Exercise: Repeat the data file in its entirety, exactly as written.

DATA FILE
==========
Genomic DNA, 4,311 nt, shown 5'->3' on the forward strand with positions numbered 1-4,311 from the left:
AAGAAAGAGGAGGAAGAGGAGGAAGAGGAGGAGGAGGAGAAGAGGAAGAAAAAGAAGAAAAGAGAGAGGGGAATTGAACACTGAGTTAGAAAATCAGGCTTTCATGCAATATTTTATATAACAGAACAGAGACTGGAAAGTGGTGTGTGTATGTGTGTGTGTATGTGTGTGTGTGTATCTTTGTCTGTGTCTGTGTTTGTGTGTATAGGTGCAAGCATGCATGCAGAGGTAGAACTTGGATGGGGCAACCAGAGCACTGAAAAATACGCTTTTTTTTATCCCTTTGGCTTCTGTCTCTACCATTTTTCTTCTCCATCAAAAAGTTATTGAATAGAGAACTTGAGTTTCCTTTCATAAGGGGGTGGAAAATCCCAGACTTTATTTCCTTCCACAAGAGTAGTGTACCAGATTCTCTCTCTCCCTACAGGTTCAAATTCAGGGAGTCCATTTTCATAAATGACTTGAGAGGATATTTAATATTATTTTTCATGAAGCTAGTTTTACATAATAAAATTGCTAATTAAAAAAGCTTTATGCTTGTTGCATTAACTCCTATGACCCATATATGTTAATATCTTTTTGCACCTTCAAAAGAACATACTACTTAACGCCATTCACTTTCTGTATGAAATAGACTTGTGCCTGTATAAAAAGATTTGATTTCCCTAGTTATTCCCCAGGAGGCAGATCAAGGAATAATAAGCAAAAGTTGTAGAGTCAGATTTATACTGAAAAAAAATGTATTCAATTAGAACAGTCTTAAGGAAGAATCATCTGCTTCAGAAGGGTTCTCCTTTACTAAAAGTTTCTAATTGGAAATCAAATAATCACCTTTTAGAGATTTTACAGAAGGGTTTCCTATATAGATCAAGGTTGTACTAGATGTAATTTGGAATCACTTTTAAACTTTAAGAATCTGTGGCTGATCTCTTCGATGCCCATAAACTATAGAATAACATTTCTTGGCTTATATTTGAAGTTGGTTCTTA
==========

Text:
Genomic DNA, 4,311 nt, shown 5'->3' on the forward strand with positions numbered 1-4,311 from the left:
AAGAAAGAGGAGGAAGAGGAGGAAGAGGAGGAGGAGGAGAAGAGGAAGAAAAAGAAGAAAAGAGAGAGGGGAATTGAACACTGAGTTAGAAAATCAGGCTTTCATGCAATATTTTATATAACAGAACAGAGACTGGAAAGTGGTGTGTGTATGTGTGTGTGTATGTGTGTGTGTGTATCTTTGTCTGTGTCTGTGTTTGTGTGTATAGGTGCAAGCATGCATGCAGAGGTAGAACTTGGATGGGGCAACCAGAGCACTGAAAAATACGCTTTTTTTTATCCCTTTGGCTTCTGTCTCTACCATTTTTCTTCTCCATCAAAAAGTTATTGAATAGAGAACTTGAGTTTCCTTTCATAAGGGGGTGGAAAATCCCAGACTTTATTTCCTTCCACAAGAGTAGTGTACCAGATTCTCTCTCTCCCTACAGGTTCAAATTCAGGGAGTCCATTTTCATAAATGACTTGAGAGGATATTTAATATTATTTTTCATGAAGCTAGTTTTACATAATAAAATTGCTAATTAAAAAAGCTTTATGCTTGTTGCATTAACTCCTATGACCCATATATGTTAATATCTTTTTGCACCTTCAAAAGAACATACTACTTAACGCCATTCACTTTCTGTATGAAATAGACTTGTGCCTGTATAAAAAGATTTGATTTCCCTAGTTATTCCCCAGGAGGCAGATCAAGGAATAATAAGCAAAAGTTGTAGAGTCAGATTTATACTGAAAAAAAATGTATTCAATTAGAACAGTCTTAAGGAAGAATCATCTGCTTCAGAAGGGTTCTCCTTTACTAAAAGTTTCTAATTGGAAATCAAATAATCACCTTTTAGAGATTTTACAGAAGGGTTTCCTATATAGATCAAGGTTGTACTAGATGTAATTTGGAATCACTTTTAAACTTTAAGAATCTGTGGCTGATCTCTTCGATGCCCATAAACTATAGAATAACATTTCTTGGCTTATATTTGAAGTTGGTTCTTA